Collection Care blog

3 posts from October 2015

23 October 2015

Magna Carta Conservation Team at the ICON Awards

The British Library conservation team that worked on the Magna Carta project attended a glamorous awards ceremony at the Institution of Mechanical Engineers last night. The team were shortlisted for the Institute of Conservation (ICONAnna Plowden Trust Award for Research and Innovation, which went to Tate for their impressive Rothko Conservation Project. A huge congratulations to the Tate team and to the Imperial War Museum who were also in our category for their amazing space vacuums, air bazookas and duster drones project in the War Against Dust.

Four members of the Magna Carta conservation team stand to have their picture taken; they are standing in front of a dark wood wall.
Left to right: Cordelia Rogerson, Christina Duffy, Gavin Moorhead, Julian Harrison

The Magna Carta Project was a collaborative process of sophisticated research and innovation that enabled a pragmatic solution for rehousing and displaying an iconic document. Our biggest challenge was overcoming long held preconceptions and expectations that a high profile artefact required an expensive high-tech approach. You can read more about our work here.

Flyers for the Icon Conservation Awards rest on a table. They list information about the event such as date, time, and location.

It has been a great privilege to work with Magna Carta and the curatorial team in the build up to the British Library's most successful exhibition Magna Carta: Law, Liberty, Legacy.

Many thanks to all colleagues across the British Library and other institutions who helped progress the project into something we are all very proud of. Thanks to ICON and their sponsors Beko for organising a terrific night celebrating an incredible range of conservation work going on around the UK.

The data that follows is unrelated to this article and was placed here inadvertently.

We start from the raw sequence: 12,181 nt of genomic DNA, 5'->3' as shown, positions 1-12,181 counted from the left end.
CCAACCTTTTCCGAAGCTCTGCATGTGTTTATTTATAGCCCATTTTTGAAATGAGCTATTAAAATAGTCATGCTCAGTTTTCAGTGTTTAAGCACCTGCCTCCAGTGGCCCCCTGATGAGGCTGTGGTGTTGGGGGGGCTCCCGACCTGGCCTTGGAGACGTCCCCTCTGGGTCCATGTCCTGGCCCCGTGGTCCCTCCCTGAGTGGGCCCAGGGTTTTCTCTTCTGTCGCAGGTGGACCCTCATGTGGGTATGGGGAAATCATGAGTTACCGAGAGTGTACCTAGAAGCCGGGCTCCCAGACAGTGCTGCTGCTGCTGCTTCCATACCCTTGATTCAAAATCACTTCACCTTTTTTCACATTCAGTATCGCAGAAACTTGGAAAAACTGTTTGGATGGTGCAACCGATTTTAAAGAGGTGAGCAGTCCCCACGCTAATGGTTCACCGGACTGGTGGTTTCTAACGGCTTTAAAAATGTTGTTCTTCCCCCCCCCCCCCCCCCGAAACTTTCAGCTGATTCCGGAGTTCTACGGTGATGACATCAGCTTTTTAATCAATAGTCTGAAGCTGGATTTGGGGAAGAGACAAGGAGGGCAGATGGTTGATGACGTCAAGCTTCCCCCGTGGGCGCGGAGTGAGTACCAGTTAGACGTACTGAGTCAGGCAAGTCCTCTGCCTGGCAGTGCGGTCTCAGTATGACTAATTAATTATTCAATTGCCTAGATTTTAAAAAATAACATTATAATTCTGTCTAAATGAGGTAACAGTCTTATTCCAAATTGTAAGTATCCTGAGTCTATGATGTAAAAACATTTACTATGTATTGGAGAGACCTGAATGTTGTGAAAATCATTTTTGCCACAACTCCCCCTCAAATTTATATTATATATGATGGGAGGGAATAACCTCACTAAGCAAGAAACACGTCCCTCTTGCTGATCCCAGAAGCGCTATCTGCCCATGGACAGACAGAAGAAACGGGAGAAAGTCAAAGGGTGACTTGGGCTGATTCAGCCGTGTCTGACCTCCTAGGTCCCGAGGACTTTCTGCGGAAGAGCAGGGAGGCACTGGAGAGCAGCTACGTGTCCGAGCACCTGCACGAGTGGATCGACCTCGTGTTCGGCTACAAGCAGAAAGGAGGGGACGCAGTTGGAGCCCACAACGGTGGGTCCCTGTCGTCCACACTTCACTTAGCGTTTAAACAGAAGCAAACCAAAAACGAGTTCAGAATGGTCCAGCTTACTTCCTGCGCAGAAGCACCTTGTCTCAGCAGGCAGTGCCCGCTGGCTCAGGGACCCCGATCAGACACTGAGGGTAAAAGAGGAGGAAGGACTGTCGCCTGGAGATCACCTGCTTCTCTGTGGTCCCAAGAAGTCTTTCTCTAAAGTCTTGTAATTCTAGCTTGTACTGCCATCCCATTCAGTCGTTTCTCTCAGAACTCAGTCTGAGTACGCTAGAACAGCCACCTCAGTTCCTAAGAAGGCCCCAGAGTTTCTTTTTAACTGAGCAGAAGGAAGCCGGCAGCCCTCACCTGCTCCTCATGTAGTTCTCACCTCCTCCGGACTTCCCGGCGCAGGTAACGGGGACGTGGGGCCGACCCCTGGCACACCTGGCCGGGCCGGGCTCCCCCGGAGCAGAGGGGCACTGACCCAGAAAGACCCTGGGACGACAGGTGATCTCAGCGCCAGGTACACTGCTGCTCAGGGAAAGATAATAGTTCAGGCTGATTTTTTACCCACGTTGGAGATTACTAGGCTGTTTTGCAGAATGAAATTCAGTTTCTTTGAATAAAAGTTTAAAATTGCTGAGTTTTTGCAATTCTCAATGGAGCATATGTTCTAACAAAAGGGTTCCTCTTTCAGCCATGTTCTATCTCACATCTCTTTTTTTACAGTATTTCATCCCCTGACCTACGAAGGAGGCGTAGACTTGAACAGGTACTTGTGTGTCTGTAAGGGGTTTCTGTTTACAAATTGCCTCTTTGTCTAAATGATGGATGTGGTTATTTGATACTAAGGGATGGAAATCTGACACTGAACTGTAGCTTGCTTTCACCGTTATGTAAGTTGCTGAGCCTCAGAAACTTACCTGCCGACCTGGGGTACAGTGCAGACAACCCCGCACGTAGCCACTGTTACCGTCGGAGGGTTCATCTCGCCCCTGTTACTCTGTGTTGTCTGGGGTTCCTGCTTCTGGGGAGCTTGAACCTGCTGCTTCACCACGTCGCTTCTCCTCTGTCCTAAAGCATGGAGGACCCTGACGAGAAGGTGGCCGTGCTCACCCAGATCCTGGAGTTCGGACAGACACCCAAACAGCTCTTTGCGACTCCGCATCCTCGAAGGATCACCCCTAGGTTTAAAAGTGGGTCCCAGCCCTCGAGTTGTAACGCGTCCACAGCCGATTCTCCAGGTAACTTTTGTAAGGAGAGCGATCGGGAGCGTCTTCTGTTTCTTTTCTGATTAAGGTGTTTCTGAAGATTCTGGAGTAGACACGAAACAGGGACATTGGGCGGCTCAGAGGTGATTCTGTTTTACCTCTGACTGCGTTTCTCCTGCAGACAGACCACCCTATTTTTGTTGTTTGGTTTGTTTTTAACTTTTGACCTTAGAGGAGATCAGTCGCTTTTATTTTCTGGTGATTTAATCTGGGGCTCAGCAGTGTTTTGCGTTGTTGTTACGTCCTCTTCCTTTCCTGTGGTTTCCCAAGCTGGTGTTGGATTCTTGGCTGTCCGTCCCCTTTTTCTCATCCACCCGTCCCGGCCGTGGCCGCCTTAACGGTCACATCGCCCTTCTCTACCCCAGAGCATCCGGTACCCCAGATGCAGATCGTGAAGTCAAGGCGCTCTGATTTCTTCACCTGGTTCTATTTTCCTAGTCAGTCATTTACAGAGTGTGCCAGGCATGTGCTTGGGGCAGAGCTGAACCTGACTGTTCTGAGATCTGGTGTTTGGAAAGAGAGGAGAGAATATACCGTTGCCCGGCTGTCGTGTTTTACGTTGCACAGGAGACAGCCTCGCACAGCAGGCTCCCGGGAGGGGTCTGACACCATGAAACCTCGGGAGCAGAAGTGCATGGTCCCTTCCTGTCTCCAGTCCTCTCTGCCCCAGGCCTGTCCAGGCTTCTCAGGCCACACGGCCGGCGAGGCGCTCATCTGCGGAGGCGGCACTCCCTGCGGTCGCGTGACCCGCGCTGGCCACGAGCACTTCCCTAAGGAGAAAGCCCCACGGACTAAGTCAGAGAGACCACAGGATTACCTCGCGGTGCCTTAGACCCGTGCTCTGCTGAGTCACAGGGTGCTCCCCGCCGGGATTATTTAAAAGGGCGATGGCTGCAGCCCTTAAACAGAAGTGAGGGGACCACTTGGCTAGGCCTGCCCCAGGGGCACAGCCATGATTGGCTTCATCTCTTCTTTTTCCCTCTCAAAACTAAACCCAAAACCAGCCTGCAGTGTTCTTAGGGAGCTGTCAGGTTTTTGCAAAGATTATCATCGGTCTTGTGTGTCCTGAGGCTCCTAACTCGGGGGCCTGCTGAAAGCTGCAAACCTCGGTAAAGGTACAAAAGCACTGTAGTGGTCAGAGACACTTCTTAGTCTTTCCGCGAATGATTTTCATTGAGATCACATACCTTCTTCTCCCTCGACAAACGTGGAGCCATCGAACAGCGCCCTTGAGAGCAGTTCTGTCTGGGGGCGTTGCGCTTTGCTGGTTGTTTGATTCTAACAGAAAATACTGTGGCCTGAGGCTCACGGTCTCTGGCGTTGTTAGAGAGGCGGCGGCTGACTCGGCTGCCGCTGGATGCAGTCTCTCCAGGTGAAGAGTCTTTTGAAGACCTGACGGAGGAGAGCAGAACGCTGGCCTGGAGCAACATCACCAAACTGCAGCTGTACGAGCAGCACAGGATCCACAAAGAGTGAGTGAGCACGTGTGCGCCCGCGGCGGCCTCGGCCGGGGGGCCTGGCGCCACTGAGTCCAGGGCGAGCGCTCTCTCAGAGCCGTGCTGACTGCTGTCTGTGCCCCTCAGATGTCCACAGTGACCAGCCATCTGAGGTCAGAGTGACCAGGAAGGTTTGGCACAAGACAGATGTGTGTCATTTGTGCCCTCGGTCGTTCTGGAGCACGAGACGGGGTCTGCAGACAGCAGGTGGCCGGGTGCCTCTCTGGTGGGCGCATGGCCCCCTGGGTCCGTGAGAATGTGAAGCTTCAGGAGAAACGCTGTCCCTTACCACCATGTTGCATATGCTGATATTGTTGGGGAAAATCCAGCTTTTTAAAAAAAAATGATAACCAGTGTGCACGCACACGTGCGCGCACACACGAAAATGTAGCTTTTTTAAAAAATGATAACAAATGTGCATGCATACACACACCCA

Congratulations to all the entrants, shortlistees and winners!

Christina Duffy

21 October 2015

Parchment Internship at the British Library

Intern, Parchment Research & Conservation, British Library
British Library job reference 00476
11 month Internship, 36 hours a week (full time), London

The British Library is pleased to offer a funded Internship, concentrating on parchment research and conservation. The internship is funded by the Clothworkers Foundation. The internship will run between November 2015 and October 2016. This opportunity is available to conservators who have graduated in the last 2 years, have limited work experience in conservation, and who wish to develop their research and practical, hands-on conservation skills. The successful candidates will have a book or paper conservation qualification(s) (an MA in conservation would be desirable).

The internship has a bursary of £19,000 with a £2,000 bursary for training and associated travel costs. The bursary will be paid on a monthly basis (subject to tax and NI). The internships are open to those who have the right to live and work in the UK.

A piece of parchment with texts rests on a neutral background. The raking light shows off the folds and undulations of the item.
Parchment under raking light (Add MS 33597)